Computers can also identify people. AIs are getting better at identifying people in those videos. Facial recognition technology is improving all the time, made easier by the enormous stockpile of tagged photographs we give to Facebook and other social media sites, and the photos governments collect in the process of issuing ID cards and drivers licenses. The technology already exists to automatically identify everyone a camera “sees” in real time. Even without video identification, we can be identified by the unique information continuously broadcasted by the smartphones we carry with us everywhere, or by our laptops or Bluetooth-connected devices. Police have been tracking phones for years, and this practice can now be combined with video analytics.

Once a monitoring system identifies people, their data can be combined with other data, either collected or purchased: from cell phone records, GPS surveillance history, purchasing data, and so on. Social media companies like Facebook have spent years learning about our personalities and beliefs by what we post, comment on, and “like.” This is “data inference,” and when combined with video it offers a powerful window into people’s behaviors and motivations.

Camera resolution is also improving. Gigapixel cameras as so good that they can capture individual faces and identify license places in photos taken miles away. “Wide-area surveillance” cameras can be mounted on airplanes and drones, and can operate continuously. On the ground, cameras can be hidden in street lights and other regular objects. In space, satellite cameras have also dramatically improved.

Data storage has become incredibly cheap, and cloud storage makes it all so easy. Video data can easily be saved for years, allowing computers to conduct all of this surveillance backwards in time.

In democratic countries, such surveillance is marketed as crime prevention—or counterterrorism. In countries like China, it is blatantly used to suppress political activity and for social control. In all instances, it’s being implemented without a lot of public debate by law-enforcement agencies and by corporations in public spaces they control.

This is bad, because ubiquitous surveillance will drastically change our relationship to society. We’ve never lived in this sort of world, even those of us who have lived through previous totalitarian regimes. The effects will be felt in many different areas. False positives­—when the surveillance system gets it wrong­—will lead to harassment and worse. Discrimination will become automated. Those who fall outside norms will be marginalized. And most importantly, the inability to live anonymously will have an enormous chilling effect on speech and behavior, which in turn will hobble society’s ability to experiment and change. A recent ACLU report discusses these harms in more depth. While it’s possible that some of this surveillance is worth the trade-offs, we as society need to deliberately and intelligently make decisions about it.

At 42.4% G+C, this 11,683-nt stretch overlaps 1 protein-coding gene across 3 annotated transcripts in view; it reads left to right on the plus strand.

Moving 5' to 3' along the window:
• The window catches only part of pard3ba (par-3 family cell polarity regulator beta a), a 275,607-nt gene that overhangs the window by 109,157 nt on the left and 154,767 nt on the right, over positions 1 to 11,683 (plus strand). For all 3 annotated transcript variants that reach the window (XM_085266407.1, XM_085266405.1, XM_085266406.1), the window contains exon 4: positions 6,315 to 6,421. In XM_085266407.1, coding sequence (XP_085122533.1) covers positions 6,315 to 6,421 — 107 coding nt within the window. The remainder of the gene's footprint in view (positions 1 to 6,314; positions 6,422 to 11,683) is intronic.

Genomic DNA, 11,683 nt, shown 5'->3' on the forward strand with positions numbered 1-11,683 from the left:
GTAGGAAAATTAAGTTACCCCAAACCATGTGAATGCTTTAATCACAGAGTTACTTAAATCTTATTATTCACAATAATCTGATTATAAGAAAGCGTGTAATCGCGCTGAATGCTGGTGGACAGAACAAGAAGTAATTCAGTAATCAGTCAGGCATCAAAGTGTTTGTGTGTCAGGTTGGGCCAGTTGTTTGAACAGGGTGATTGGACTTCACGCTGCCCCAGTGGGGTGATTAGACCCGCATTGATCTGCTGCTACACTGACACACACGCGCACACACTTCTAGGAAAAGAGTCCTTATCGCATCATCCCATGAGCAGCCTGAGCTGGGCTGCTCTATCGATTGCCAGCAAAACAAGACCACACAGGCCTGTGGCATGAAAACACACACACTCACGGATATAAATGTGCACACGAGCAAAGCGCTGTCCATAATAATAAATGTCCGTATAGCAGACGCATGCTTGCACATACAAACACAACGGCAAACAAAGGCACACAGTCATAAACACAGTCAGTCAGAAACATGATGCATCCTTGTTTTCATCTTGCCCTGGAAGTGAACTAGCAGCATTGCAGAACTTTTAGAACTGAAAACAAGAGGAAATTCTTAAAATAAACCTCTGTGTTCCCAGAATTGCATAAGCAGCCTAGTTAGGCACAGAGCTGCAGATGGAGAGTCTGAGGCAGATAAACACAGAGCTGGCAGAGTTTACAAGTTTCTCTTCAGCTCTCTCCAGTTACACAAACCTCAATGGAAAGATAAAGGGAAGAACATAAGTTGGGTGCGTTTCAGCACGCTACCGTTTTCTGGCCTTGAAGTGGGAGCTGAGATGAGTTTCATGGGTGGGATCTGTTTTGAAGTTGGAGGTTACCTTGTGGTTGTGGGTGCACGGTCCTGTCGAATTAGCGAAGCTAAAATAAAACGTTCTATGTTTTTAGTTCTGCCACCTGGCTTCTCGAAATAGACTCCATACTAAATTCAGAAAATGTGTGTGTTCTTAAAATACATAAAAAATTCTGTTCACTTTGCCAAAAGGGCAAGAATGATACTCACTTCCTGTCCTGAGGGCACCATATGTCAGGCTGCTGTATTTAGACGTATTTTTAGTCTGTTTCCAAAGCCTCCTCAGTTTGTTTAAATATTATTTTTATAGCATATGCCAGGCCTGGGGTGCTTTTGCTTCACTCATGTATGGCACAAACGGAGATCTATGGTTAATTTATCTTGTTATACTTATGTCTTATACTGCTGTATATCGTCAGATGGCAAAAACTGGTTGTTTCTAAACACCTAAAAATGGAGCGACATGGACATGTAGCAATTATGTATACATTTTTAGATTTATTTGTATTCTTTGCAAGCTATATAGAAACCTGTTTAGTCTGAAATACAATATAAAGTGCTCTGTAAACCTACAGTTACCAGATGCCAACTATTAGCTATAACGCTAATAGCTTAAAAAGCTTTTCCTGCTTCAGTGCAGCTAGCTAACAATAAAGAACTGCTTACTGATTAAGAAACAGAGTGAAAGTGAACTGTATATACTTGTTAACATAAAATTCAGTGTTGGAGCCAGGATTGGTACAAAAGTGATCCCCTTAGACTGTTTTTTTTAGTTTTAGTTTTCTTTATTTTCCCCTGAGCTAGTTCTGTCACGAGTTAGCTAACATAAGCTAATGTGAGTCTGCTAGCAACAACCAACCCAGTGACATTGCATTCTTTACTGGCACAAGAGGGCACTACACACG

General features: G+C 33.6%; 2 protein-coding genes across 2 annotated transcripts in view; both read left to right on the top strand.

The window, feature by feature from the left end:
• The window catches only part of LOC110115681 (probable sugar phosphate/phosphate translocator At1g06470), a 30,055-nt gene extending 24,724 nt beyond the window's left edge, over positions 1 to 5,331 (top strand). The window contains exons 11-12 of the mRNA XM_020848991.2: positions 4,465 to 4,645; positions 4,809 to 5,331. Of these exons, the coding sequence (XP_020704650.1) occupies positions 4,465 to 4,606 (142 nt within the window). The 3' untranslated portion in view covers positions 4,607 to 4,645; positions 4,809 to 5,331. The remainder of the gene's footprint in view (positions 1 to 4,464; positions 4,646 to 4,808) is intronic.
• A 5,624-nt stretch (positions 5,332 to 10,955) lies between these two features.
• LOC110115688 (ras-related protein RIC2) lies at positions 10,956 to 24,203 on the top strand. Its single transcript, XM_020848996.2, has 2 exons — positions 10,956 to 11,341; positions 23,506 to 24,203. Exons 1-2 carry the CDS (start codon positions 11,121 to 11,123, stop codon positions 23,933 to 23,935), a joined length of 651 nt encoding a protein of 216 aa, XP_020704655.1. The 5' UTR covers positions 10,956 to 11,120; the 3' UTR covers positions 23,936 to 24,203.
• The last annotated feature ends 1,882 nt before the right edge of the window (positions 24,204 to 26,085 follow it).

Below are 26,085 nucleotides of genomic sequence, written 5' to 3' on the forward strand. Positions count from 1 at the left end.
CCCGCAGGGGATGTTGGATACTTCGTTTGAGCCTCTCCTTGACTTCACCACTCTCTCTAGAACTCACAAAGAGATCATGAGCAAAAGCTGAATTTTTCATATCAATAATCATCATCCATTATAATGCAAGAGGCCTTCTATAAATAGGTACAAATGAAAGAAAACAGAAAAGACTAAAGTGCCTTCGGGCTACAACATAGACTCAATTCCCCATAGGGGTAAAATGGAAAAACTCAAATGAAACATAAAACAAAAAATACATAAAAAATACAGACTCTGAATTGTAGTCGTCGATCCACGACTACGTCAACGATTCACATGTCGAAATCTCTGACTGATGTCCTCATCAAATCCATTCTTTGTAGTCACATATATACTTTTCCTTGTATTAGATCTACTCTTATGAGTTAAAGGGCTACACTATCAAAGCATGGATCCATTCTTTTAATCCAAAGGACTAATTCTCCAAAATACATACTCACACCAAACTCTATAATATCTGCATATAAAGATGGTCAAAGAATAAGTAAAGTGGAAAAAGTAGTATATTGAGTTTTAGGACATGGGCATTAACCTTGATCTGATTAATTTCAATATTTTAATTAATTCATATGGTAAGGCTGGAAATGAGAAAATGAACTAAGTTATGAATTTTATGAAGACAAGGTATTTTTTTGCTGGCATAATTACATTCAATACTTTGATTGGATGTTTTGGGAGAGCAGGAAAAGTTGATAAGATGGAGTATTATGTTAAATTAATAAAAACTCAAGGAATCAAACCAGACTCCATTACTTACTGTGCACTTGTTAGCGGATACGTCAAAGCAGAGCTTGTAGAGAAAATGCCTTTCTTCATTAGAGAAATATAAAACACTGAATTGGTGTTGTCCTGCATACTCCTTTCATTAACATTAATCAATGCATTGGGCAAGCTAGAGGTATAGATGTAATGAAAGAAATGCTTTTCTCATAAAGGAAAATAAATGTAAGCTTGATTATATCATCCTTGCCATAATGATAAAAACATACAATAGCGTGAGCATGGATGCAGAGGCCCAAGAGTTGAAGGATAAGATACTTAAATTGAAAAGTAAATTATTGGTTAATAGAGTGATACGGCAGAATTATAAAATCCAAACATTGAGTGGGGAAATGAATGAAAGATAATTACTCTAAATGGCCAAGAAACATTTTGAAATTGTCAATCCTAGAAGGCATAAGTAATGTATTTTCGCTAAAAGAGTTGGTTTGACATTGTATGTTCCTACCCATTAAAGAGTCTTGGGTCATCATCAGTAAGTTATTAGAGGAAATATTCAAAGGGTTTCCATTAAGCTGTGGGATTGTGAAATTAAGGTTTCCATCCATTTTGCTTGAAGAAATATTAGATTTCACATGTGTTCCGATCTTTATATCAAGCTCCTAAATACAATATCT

Some jurisdictions are starting to notice. Last month, San Francisco became the first city to ban facial recognition technology by police and other government agencies. A similar ban is being considered in Somerville, MA, and Oakland, CA. These are exceptions, and limited to the more liberal areas of the country.

We often believe that technological change is inevitable, and that there’s nothing we can do to stop it—or even to steer it. That’s simply not true. We’re led to believe this because we don’t often see it, understand it, or have a say in how or when it is deployed. The problem is that technologies of cameras, resolution, machine learning, and artificial intelligence are complex and specialized.

Laws like what was just passed in San Francisco won’t stop the development of these technologies, but they’re not intended to. They’re intended as pauses, so our policy making can catch up with technology. As a general rule, the US government tends to ignore technologies as they’re being developed and deployed, so as not to stifle innovation. But as the rate of technological change increases, so does the unanticipated effects on our lives. Just as we’ve been surprised by the threats to democracy caused by surveillance capitalism, AI-enabled video surveillance will have similar surprising effects. Maybe a pause in our headlong deployment of these technologies will allow us the time to discuss what kind of society we want to live in, and then enact rules to bring that kind of society about.

This essay previously appeared on Vice Motherboard.

Posted on June 14, 2019 at 12:04 PMView Comments